Proceedings, Volume 26

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Page xci - ... very apt to be blown out to sea. The most remarkable instance I have known of an insect being caught far from the land, was that of a large grasshopper (Acrydium), which flew on board when the Beagle...
Page 173 - em — miserable — " "Sinners," suggested Jimmy, who made large strides like the men and did not lag behind like the other little boys. "Miserable machines for such a divine thing as music!" "Right, William, and so they be!
Page 235 - GREEN OUR summer way to church did wind about The cliff, where ivy on the ledge was green. Our summer way to town did skirt the wood, Where shining leaves, in tree and hedge, were green. Our summer way to milking in the mead, Was on by brooks, where flutt'ring sedge was green.
Page 64 - Lateral marginal impressions slight, upper convexity moderate and even ; the height of the clypeus exceeds half that of the facial space, and it is rather prominent at its lower margin, but impressed above.
Page xci - The dust falls in such quantities as to dirty everything on board, and to hurt people's eyes; vessels even have run on shore owing to the obscurity of the atmosphere. It has often fallen on ships when several hundred, and even more than a thousand miles from the coast of Africa, and at points sixteen hundred miles distant in a north and south direction.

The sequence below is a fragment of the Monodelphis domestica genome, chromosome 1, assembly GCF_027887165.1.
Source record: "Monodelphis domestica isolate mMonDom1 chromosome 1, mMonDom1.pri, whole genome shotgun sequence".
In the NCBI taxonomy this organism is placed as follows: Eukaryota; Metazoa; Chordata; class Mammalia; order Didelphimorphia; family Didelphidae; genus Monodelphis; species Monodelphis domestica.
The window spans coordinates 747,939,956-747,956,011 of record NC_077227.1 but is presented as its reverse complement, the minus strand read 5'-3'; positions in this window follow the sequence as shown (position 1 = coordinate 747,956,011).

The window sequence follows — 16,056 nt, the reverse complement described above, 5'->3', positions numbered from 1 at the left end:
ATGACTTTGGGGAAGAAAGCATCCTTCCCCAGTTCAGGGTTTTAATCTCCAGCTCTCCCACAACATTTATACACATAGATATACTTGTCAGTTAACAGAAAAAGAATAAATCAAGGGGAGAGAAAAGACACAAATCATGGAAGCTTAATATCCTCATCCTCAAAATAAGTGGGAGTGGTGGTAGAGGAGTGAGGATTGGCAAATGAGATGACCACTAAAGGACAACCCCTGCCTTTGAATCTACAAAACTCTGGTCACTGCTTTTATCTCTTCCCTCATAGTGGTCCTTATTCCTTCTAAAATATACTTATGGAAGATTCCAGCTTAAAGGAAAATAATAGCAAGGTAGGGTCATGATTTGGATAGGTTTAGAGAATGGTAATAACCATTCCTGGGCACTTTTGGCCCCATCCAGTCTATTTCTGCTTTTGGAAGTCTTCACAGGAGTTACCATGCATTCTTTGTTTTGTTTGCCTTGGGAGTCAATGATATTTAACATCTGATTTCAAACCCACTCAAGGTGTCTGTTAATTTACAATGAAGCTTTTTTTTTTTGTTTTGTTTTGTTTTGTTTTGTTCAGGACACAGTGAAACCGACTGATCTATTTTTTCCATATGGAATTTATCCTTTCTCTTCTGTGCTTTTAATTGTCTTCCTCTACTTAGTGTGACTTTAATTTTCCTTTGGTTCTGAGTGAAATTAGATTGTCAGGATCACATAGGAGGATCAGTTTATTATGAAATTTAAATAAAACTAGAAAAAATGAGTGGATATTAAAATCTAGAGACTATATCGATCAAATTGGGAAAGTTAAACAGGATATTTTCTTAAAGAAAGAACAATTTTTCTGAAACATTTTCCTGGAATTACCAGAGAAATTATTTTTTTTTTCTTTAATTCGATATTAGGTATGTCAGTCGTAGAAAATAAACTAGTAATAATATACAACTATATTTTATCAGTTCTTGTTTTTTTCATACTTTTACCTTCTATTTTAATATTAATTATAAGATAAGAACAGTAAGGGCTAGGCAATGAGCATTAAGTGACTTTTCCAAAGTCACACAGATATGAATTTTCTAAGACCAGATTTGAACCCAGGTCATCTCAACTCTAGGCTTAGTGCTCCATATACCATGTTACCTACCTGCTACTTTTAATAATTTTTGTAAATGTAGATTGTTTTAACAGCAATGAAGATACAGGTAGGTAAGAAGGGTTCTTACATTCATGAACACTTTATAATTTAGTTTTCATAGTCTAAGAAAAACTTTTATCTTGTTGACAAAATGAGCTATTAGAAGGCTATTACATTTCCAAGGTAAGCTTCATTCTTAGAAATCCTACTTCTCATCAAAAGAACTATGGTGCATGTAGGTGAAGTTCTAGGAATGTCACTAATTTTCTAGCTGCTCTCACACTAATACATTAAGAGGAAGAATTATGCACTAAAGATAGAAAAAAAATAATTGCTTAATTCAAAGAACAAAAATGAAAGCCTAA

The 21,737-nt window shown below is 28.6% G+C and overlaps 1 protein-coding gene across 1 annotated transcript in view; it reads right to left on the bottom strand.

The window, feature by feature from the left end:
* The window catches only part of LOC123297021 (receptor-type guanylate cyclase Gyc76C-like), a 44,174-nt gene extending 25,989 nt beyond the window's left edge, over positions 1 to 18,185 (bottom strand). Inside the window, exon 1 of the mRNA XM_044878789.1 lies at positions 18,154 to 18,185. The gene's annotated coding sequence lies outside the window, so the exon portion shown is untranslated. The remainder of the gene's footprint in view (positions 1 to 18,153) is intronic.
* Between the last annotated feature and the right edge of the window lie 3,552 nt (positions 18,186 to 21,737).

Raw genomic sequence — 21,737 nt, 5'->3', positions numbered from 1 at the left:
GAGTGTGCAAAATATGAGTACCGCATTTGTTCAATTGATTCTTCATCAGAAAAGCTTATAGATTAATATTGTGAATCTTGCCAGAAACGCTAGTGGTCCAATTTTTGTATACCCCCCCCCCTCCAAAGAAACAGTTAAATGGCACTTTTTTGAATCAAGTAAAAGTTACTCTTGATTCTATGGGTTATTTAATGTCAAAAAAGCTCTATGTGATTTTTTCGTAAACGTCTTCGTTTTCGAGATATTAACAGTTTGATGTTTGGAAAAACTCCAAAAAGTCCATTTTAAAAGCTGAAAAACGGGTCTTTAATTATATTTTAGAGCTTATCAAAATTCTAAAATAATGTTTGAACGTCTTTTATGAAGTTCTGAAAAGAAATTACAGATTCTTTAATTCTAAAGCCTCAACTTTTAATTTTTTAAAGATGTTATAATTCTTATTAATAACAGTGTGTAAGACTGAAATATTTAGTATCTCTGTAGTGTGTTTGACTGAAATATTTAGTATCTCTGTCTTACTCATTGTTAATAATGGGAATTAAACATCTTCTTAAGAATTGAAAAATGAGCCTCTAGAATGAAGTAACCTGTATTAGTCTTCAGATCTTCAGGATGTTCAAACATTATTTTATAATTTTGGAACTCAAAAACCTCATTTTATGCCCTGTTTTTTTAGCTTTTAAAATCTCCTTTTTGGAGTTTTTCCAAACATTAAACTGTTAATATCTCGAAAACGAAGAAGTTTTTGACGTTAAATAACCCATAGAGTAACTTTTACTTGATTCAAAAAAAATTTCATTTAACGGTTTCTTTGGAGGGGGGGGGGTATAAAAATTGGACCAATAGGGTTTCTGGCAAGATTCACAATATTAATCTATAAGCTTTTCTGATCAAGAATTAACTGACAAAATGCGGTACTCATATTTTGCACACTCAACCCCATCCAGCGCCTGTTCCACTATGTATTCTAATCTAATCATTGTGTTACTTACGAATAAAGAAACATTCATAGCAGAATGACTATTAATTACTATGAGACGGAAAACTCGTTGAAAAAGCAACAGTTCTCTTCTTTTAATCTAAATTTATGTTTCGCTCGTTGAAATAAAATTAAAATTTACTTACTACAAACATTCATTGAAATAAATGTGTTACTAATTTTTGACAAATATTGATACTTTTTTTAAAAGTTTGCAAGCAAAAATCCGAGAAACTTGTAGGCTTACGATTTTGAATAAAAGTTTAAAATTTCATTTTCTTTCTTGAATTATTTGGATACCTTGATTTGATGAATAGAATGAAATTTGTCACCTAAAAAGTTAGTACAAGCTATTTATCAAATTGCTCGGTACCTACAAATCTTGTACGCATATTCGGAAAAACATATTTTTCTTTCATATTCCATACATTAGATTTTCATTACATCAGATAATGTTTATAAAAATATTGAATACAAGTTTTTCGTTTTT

Page 178 - Here's a health to all good lasses, Pledge it merilly, fill your glasses. Let a Bumper toast go round. May they lieve a life of pleasure, Without mixture, without measure, For with them true joys are found. In some cases the parish provided strings and bowhair when required, and such items as " Two strings for the Base Viol, zs. 2d.," " Reparing 2 Base Bows, 2s. 6d.," are given in the churchwardens
Page 249 - The geate ha' now a-swung, Behind the veet o' vull-grown men And vootsteps of the young, Drough years o' days it swung to us Behind each little shoe, As we tripped lightly on avore The geate a-vallen to. In evenen time o' starry night How mother zot at hwome, And kept her blazing vire bright Till father should ha...
Page xxxv - Mufchenbrpeck obferved that, when the glafs windows of his room were covered with a thin plate of ice, on the infide, the moon appearing through it was furrounded with a large and varioufly coloured halo ; and, opening the window, he found that it arofe intirely from that thin plate of ice, for none was feen, except through it.
Page 224 - An' there a win'-blast shook the rattlen door, An' seemed, as win' did mwone without, As if my Jeane, alwone without, A-stannen on the stone without, Wer there a-come wi' happiness oonce mwore. I went to door; an...
Page 250 - And Jean could tell to who, As he do come in drough the geate The geate a-vallen to. And oft do come a saddened hour When there must goo away, One well-beloved to our heart's core Vor long, perhaps vor aye. And oh ! it is a touchen thing The loven heart must rue, To hear behind his last farewell The geate a-vallen to.

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